No evidence of familial correlation in breast cancer metastasis
ABSTRACT Animal experiments support the hypothesis that the metastatic potential of breast cancer is a heritable trait of the host. Our objective was to evaluate correlations in metastasis occurrence in large families with multiple cases of breast cancer. We evaluated correlation among pairs of relatives in the occurrence and timing of distant metastasis using retrospective cohort data from 743 female breast cancer patients in 242 families. We adjusted for correlation in their age at diagnosis, year of diagnosis, educational level, lymph node involvement, and estrogen receptor status. Distant metastasis occurred in 255 patients (34.3%) during mean followup of 11.7 years. None of the correlation coefficients for metastasis in blood relatives differed significantly from zero. The estimated correlation coefficient in first-degree relatives was -0.03 (95% confidence interval -0.11 to 0.06). These findings suggest that a family history of metastatic breast cancer does not contribute substantially to risk of metastasis for breast cancer patients.
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ABSTRACT: Purpose: Axillary lymph node metastasis is one of the most important prognostic factors in breast cancer. Previous reports show differences that clinicopathologic factors influence the systemic recurrence and survival in axillary lymph node negative breast cancer. Thus, we have attempted to determine the prognostic factors influence on the systemic recurrence and survival in axillary lymph node negative breast cancer. Methods: We retrospectively reviewed the data of 1,351 node negative breast cancer patients who underwent curative surgery to determine the prognostic factors such as age, sex, body mass index (BMI), family history, bilateral breast cancer, operation method, tumor size, stage, histologic grade, number of resected lymph nodes, hormone receptor status, overexpression of p53 and c-erbB2, and adjuvant therapy that influence the systemic recurrence and 10-year-distant relapse-free survival. Results: Systemic recurrence occurred in 58 patients (4.3%) during, 53.3 months median follow up period. The tumor size (P=0.001.), stage (P=0.005), histologic grade (P=0.049). ER (P=0.028), PR (P=0.002), overexpression of p53 (P=0.001.) and bilateral breast cancer (P=0.043) were statistically significant factors that influenced the systemic recurrence. In multivariate analysis, only tumor size was associated with the systemic recurrence (P=0.003). Tumor size (P=0.004), histologic grade (P=0.035), ER (P=0.046), PR (P=0.001) and bilateral cancer (P=0.003) were statistically significant factors that influenced 10-year-distant relapse-free survival. Conclusion: The larger tumor size was determined to be an independent prognostic value in axillary lymph node negative breast cancer. (J Korean Surg Soc 2009;77:238-245)Journal of the Korean Surgical Society 10/2009; 77(4). DOI:10.4174/jkss.2009.77.4.238 · 0.21 Impact Factor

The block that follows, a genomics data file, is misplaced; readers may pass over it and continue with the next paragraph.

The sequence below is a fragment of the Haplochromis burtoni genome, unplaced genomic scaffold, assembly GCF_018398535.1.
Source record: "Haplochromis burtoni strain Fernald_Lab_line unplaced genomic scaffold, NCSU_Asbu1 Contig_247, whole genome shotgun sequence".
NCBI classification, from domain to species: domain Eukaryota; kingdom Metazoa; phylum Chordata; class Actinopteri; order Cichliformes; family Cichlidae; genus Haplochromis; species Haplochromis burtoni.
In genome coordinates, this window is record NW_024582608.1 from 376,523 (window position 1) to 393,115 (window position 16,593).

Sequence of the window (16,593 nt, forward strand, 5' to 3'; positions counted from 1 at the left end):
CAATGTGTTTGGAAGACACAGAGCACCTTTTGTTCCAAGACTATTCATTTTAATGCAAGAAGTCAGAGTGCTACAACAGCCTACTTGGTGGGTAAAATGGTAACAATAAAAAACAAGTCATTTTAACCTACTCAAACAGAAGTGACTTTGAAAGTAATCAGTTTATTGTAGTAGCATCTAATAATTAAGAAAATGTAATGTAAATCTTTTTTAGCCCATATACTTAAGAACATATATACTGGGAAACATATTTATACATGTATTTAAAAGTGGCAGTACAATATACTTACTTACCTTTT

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ABSTRACT: Population-based studies have shown a concordance of breast cancer survival among first-degree relatives (FDRs), suggesting a heritable component. Reasons for such heritability remain to be elucidated. We aimed to determine whether association of breast cancer survival among FDRs is linked to shared patient and tumor characteristics or type of treatment. At the population-based Geneva Breast Cancer Registry, we identified 162 FDR pairs diagnosed with breast cancer. We categorized FDRs into poor, medium and good familial survival risk groups according to breast cancer-specific survival of their proband (mother or sister). We compared patient, tumor and treatment characteristics between categories and calculated standardized mortality ratios (SMRs) and adjusted disease-specific mortality for each group. Breast cancer patients in the poor familial survival risk group were more likely to be diagnosed at later stages than those in the good familial survival risk group. Similarly, they had higher SMRs than those in the medium and good survival risk groups (18.7, 95% confidence interval [CI]: 9.4-33.5 vs. 16.5, 95% CI: 7.5-31.3 and 9.4, 95% CI: 3.4-20.4, respectively). After adjustment for patient and tumor characteristics and type of treatment, women in the poor familial survival risk group were almost five times more likely to die of breast cancer than those in the good familial survival risk group (adjusted hazard ratio 4.8, 95% CI: 1.4-16.4). Our study shows that breast cancer prognosis clusters within families and suggests that the hereditary component is independent of patient and tumor characteristics and type of treatment.International Journal of Cancer 04/2011; 130(9):2103-10. DOI:10.1002/ijc.26206 · 5.01 Impact Factor